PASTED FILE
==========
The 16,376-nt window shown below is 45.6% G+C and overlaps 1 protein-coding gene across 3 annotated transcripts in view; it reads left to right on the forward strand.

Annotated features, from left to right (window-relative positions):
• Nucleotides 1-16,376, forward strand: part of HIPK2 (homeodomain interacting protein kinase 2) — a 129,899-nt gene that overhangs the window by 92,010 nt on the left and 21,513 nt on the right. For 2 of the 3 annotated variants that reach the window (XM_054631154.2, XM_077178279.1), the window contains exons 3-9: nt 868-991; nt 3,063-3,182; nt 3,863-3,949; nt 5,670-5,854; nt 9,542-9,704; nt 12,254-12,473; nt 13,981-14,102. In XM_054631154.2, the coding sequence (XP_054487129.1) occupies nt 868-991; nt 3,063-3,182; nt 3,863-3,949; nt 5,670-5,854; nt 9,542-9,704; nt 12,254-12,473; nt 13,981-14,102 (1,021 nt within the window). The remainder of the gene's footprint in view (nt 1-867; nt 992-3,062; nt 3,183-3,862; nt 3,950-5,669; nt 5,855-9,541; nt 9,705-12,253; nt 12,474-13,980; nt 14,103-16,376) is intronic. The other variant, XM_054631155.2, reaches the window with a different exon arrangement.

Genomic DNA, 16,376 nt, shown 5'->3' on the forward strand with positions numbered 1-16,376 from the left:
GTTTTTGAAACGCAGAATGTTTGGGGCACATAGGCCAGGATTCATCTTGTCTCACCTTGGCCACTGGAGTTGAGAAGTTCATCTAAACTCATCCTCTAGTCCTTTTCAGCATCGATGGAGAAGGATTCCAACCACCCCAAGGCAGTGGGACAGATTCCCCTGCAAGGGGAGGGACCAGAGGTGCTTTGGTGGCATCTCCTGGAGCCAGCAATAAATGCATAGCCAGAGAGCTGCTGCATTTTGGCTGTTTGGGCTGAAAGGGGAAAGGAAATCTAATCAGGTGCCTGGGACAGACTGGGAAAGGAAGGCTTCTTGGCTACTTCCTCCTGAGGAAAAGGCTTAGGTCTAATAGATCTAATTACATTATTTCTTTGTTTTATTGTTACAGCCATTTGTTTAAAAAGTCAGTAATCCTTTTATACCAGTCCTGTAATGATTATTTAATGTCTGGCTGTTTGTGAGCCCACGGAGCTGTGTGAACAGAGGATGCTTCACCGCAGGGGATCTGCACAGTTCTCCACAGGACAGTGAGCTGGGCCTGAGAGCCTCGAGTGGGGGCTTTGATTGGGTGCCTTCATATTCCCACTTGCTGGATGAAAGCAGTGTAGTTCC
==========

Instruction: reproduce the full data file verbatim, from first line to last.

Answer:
The 16,376-nt window shown below is 45.6% G+C and overlaps 1 protein-coding gene across 3 annotated transcripts in view; it reads left to right on the forward strand.

Annotated features, from left to right (window-relative positions):
• Nucleotides 1-16,376, forward strand: part of HIPK2 (homeodomain interacting protein kinase 2) — a 129,899-nt gene that overhangs the window by 92,010 nt on the left and 21,513 nt on the right. For 2 of the 3 annotated variants that reach the window (XM_054631154.2, XM_077178279.1), the window contains exons 3-9: nt 868-991; nt 3,063-3,182; nt 3,863-3,949; nt 5,670-5,854; nt 9,542-9,704; nt 12,254-12,473; nt 13,981-14,102. In XM_054631154.2, the coding sequence (XP_054487129.1) occupies nt 868-991; nt 3,063-3,182; nt 3,863-3,949; nt 5,670-5,854; nt 9,542-9,704; nt 12,254-12,473; nt 13,981-14,102 (1,021 nt within the window). The remainder of the gene's footprint in view (nt 1-867; nt 992-3,062; nt 3,183-3,862; nt 3,950-5,669; nt 5,855-9,541; nt 9,705-12,253; nt 12,474-13,980; nt 14,103-16,376) is intronic. The other variant, XM_054631155.2, reaches the window with a different exon arrangement.

Genomic DNA, 16,376 nt, shown 5'->3' on the forward strand with positions numbered 1-16,376 from the left:
GTTTTTGAAACGCAGAATGTTTGGGGCACATAGGCCAGGATTCATCTTGTCTCACCTTGGCCACTGGAGTTGAGAAGTTCATCTAAACTCATCCTCTAGTCCTTTTCAGCATCGATGGAGAAGGATTCCAACCACCCCAAGGCAGTGGGACAGATTCCCCTGCAAGGGGAGGGACCAGAGGTGCTTTGGTGGCATCTCCTGGAGCCAGCAATAAATGCATAGCCAGAGAGCTGCTGCATTTTGGCTGTTTGGGCTGAAAGGGGAAAGGAAATCTAATCAGGTGCCTGGGACAGACTGGGAAAGGAAGGCTTCTTGGCTACTTCCTCCTGAGGAAAAGGCTTAGGTCTAATAGATCTAATTACATTATTTCTTTGTTTTATTGTTACAGCCATTTGTTTAAAAAGTCAGTAATCCTTTTATACCAGTCCTGTAATGATTATTTAATGTCTGGCTGTTTGTGAGCCCACGGAGCTGTGTGAACAGAGGATGCTTCACCGCAGGGGATCTGCACAGTTCTCCACAGGACAGTGAGCTGGGCCTGAGAGCCTCGAGTGGGGGCTTTGATTGGGTGCCTTCATATTCCCACTTGCTGGATGAAAGCAGTGTAGTTCC